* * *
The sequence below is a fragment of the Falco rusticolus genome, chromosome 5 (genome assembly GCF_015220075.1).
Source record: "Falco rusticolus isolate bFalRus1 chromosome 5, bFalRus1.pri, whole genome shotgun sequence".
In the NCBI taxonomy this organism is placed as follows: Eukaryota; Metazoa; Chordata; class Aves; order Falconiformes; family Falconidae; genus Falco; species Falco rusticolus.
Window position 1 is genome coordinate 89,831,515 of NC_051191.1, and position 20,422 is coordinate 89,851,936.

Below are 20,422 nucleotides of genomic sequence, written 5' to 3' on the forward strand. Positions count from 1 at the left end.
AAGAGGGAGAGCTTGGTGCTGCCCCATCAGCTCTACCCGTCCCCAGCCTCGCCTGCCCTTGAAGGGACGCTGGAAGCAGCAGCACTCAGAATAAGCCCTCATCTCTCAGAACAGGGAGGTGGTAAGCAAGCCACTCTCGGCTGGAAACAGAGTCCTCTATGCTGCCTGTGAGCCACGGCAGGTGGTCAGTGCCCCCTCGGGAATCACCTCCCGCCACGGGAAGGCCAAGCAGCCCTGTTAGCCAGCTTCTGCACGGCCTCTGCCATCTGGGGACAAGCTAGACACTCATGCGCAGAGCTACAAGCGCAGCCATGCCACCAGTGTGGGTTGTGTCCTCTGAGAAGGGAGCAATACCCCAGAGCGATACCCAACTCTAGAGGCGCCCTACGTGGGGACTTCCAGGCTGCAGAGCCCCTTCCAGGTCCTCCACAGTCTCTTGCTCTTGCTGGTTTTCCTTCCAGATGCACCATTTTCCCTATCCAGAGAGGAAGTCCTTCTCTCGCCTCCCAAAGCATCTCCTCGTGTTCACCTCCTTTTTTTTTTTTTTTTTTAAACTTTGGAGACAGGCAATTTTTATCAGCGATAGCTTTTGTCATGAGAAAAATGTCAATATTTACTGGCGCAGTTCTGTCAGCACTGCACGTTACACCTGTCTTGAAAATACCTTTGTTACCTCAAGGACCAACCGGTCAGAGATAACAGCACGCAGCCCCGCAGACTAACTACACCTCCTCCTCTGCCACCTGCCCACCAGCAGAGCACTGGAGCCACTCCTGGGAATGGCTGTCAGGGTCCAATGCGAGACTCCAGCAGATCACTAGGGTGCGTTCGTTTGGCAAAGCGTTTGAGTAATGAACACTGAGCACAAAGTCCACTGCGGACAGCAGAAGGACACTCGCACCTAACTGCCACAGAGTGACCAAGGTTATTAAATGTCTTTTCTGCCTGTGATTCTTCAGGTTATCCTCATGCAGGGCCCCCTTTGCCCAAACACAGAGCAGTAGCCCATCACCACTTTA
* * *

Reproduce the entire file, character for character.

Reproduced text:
The sequence below is a fragment of the Falco rusticolus genome, chromosome 5 (genome assembly GCF_015220075.1).
Source record: "Falco rusticolus isolate bFalRus1 chromosome 5, bFalRus1.pri, whole genome shotgun sequence".
In the NCBI taxonomy this organism is placed as follows: Eukaryota; Metazoa; Chordata; class Aves; order Falconiformes; family Falconidae; genus Falco; species Falco rusticolus.
Window position 1 is genome coordinate 89,831,515 of NC_051191.1, and position 20,422 is coordinate 89,851,936.

Below are 20,422 nucleotides of genomic sequence, written 5' to 3' on the forward strand. Positions count from 1 at the left end.
AAGAGGGAGAGCTTGGTGCTGCCCCATCAGCTCTACCCGTCCCCAGCCTCGCCTGCCCTTGAAGGGACGCTGGAAGCAGCAGCACTCAGAATAAGCCCTCATCTCTCAGAACAGGGAGGTGGTAAGCAAGCCACTCTCGGCTGGAAACAGAGTCCTCTATGCTGCCTGTGAGCCACGGCAGGTGGTCAGTGCCCCCTCGGGAATCACCTCCCGCCACGGGAAGGCCAAGCAGCCCTGTTAGCCAGCTTCTGCACGGCCTCTGCCATCTGGGGACAAGCTAGACACTCATGCGCAGAGCTACAAGCGCAGCCATGCCACCAGTGTGGGTTGTGTCCTCTGAGAAGGGAGCAATACCCCAGAGCGATACCCAACTCTAGAGGCGCCCTACGTGGGGACTTCCAGGCTGCAGAGCCCCTTCCAGGTCCTCCACAGTCTCTTGCTCTTGCTGGTTTTCCTTCCAGATGCACCATTTTCCCTATCCAGAGAGGAAGTCCTTCTCTCGCCTCCCAAAGCATCTCCTCGTGTTCACCTCCTTTTTTTTTTTTTTTTTTAAACTTTGGAGACAGGCAATTTTTATCAGCGATAGCTTTTGTCATGAGAAAAATGTCAATATTTACTGGCGCAGTTCTGTCAGCACTGCACGTTACACCTGTCTTGAAAATACCTTTGTTACCTCAAGGACCAACCGGTCAGAGATAACAGCACGCAGCCCCGCAGACTAACTACACCTCCTCCTCTGCCACCTGCCCACCAGCAGAGCACTGGAGCCACTCCTGGGAATGGCTGTCAGGGTCCAATGCGAGACTCCAGCAGATCACTAGGGTGCGTTCGTTTGGCAAAGCGTTTGAGTAATGAACACTGAGCACAAAGTCCACTGCGGACAGCAGAAGGACACTCGCACCTAACTGCCACAGAGTGACCAAGGTTATTAAATGTCTTTTCTGCCTGTGATTCTTCAGGTTATCCTCATGCAGGGCCCCCTTTGCCCAAACACAGAGCAGTAGCCCATCACCACTTTA